The Townie Project – Part 8: Final Thoughts

Part 1: First Thoughts
Part 2: Who is Sergio Romero?
Part 3: Butcher, Baker, Candlestick Maker
Part 4: What’s Your Style?
Part 5: Who Knows What Evil Lurks in the Hearts of Men?
Part 6: Who Killed Titania McTeague?
Part 7: So Long, It’s Been Nice Knowing You

Working on my Townie Project has been an interesting experience, and I’ve enjoyed sharing it with fellow simmers.

Today, it’s time to wrap it all up.

Final Thoughts

In the end, my Townie Project proved to be much more involved than I’d initially thought it would be. That’s because as the project continued, I discovered new ways to “use” my townies, came up with more ideas for their backstories, and ultimately got more “personally involved” in the lives and loves of those folks in my household management bin. Even though they’re marked “unplayed”, I’d come to know them almost as well as I know many of my active CAS sims and “born-in-game” sims.

Story progression is a very sore subject for me. I wasn’t able to play Sims 3 because of its “story progression” mechanics that changed the lives of my sims while I was playing different households. Theoretically, I like the idea of story progression — for townies. Not for the households I create and play in my rotation. In a perfect game — which will never exist — I’d be able to play my sims without worrying about them changing jobs, getting fired, or making other significant life changes during the rotation process, and then, once each rotation I could “turn on” a story progression toggle that would quickly and efficiently update the lives of my townies. Some single sims would marry. Some married sims would divorce. Babies would be born. Elders would pass away.

The current system, of course, is far from perfect. Culling makes it all but impossible for the game to utilize any story progression system since townies are “here today, gone tomorrow” with no logical reason.

So, I did what I usually do when I want something the game doesn’t provide. I used my imagination and improvised a way to make it happen — in so far as I could.

Now, my townies’ lives do change. They marry. They divorce. They have families. The process of implementing my own story progression is a tricky one, but I’m finding ways to manage it.

At the start of every rotation — which is January in my game — I do a quick “marital status” check. I roll a die and if it comes up “6”, that means big trouble for the couple. I go to CAS, divorce them, and set them up in separate households. Later, one or both might get culled, and that might be all right. I’ll still have them in my “extra” bin — my library — so I can decide whether or not I’ll let one move on in life and make a new beginning elsewhere.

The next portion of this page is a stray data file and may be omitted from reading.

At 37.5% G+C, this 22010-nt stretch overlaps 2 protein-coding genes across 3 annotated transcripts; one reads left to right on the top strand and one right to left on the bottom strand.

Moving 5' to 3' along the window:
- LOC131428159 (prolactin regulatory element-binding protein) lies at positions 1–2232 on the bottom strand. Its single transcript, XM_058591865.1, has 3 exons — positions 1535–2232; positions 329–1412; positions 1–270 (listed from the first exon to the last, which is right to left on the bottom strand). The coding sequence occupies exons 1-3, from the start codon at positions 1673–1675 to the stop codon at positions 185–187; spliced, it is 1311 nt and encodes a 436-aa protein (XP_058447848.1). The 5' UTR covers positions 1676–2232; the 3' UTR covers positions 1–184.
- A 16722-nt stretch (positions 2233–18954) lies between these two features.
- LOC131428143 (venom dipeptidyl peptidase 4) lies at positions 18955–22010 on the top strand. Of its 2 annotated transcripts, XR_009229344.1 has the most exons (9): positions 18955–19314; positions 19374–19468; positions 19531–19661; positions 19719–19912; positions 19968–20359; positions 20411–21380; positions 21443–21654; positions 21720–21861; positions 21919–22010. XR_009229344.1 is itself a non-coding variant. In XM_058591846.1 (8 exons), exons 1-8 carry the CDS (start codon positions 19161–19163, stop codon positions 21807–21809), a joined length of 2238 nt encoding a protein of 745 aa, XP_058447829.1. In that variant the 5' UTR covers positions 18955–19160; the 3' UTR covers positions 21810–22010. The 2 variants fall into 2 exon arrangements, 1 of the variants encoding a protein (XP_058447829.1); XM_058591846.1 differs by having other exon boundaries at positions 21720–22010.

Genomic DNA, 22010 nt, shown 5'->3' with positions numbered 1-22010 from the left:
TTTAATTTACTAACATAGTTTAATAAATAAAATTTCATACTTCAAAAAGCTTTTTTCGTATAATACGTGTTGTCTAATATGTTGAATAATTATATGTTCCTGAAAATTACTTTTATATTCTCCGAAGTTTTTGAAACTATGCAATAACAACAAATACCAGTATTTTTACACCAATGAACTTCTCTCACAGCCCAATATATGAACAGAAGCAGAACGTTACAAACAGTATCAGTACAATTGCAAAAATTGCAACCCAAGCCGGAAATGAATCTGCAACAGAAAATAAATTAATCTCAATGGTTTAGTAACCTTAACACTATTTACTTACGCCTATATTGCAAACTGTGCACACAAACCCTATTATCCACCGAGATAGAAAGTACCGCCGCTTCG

In June of my rotation — a suitable time for love and marriage — I go through the single sims on my townie register. If I can find a suitable match for a single sim, wedding bells ring in CAS. I join them together in holy sim matrimony, edit them to be husband and wife, and after saving the new household to my library, I wish them well as they begin living happily ever after together.

Each in-game month, I also check to see which sims — if any — need to be aged up, and I roll a die for young adult female sims who are of child-bearing age. And, I’ll be honest here. Even though I don’t use any “in-teen” mods in my game, I do have a couple of teenaged townies who are promiscuous. I roll a die for them, too. If it comes up “6”, they’re in big trouble. So far, those girls have been lucky. No babies yet.

The sims who do “conceive” and temporarily placed in the game. I have a house furnished with the bare necessities. I move the procreating couple in, have them try for baby, check the results, and then move them back to the bin. If the sim doesn’t conceive, that’s fine, too. They tried. I do keep a computer in the house, so in the rare event that the two sims aren’t getting along well or don’t want to woo-hoo for some reason, I have them use the computer to quickly adopt a baby. Any baby who comes along is added to the register, assigned a future occupation and personality style.

Whew! Yes, it’s a lot to keep track of. In addition to putting my own sort of story progression into play, I also have to check the household management bin each in-game month. I note which townies have been culled, decide if I want to declare them “deceased” or not, and I add newly-minted townies to my spreadsheet.